Mr. and Mrs. H. Chatterton Chimpanzee are leading citizens in the aristocratic suburb of Cocoanut Grove. They have only one grief in life: the stupidity of their son Chip-Cheloogoo Chimpanzee. Though they named him after a leading chimp philosopher, Chip-Cheloogoo consistently disappoints his parents. They interpret his regular habit of playing practical jokes on them as a sure sign of deficient intellect. Their son, on the other hand, thinks it is their conventional life that is intolerably stupid; one day he decides to run away from it.
He ends up in a distant part o the jungle, where he finds an iron cylinder in a clearing. The object is in fact a big old camp stove left behind by some forgotten troop of human hunters; but Chip knows his forest lore, and recognizes it as the famed Great Oracle. As he watches from hiding, jungle animals come one by one to offer tasty treats to the Terrible Unknown: they toss fruits and nuts into the door of the stove, and ask a question. They receive their answers from a deep echoing voice within.
After a day of watching, Chip has noted that the answers given by the Oracle tend toward the double-talk typical of phony prophets and fortune-tellers. He also explores the area, and finds the opening of a tunnel concealed by brush in a nearby ravine. He follows the tunnel to a large artifical room underground, chock-full of good things to eat, plus coins and gemstones, knives and hatchets, and a range of other objects that have served as gifts to the Oracle. He sees that the room connects with the bottomless stove in the clearing above. And Chip also finds the Oracle himself — none other than the philosopher after whom young Chip was named.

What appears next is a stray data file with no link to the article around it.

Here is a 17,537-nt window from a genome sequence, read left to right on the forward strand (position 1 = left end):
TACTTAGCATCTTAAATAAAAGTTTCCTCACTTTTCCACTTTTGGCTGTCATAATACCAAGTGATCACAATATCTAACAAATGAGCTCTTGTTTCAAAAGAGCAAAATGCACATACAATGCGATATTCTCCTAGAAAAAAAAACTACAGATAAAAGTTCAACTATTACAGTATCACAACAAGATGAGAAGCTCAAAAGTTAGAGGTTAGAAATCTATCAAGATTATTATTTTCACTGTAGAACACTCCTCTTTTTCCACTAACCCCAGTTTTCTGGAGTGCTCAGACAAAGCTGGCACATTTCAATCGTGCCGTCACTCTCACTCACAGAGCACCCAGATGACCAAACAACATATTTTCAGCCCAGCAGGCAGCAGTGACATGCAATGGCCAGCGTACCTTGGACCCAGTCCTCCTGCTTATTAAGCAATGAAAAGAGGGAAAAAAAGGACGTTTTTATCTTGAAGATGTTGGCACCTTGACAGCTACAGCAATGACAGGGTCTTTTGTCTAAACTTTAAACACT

The older chimp is not happy to be discovered; he talks glibly, but lunges at young Chip with a knife. The young animal grabs a nearby hatchet for self-defense. After a tense standoff, young Chip convinces his older counterpart that the other animals have also figured out the imposture, and will come to hunt and kill the false Oracle. Terrified, the old chimp flees for parts unknown; and young Chip inherits a very comfortable livelihood — not bad for a "stupid" chimpanzee.
The theme of stupidity versus intelligence dominates the tale. The superficial assertion that Chip is deficient is negated by his actual cleverness in the story's action.
Baum gives a similar comic picture of chimpanzees in The Woggle-Bug Book. Here in the story though, he makes the mistake of giving chimpanzees tails.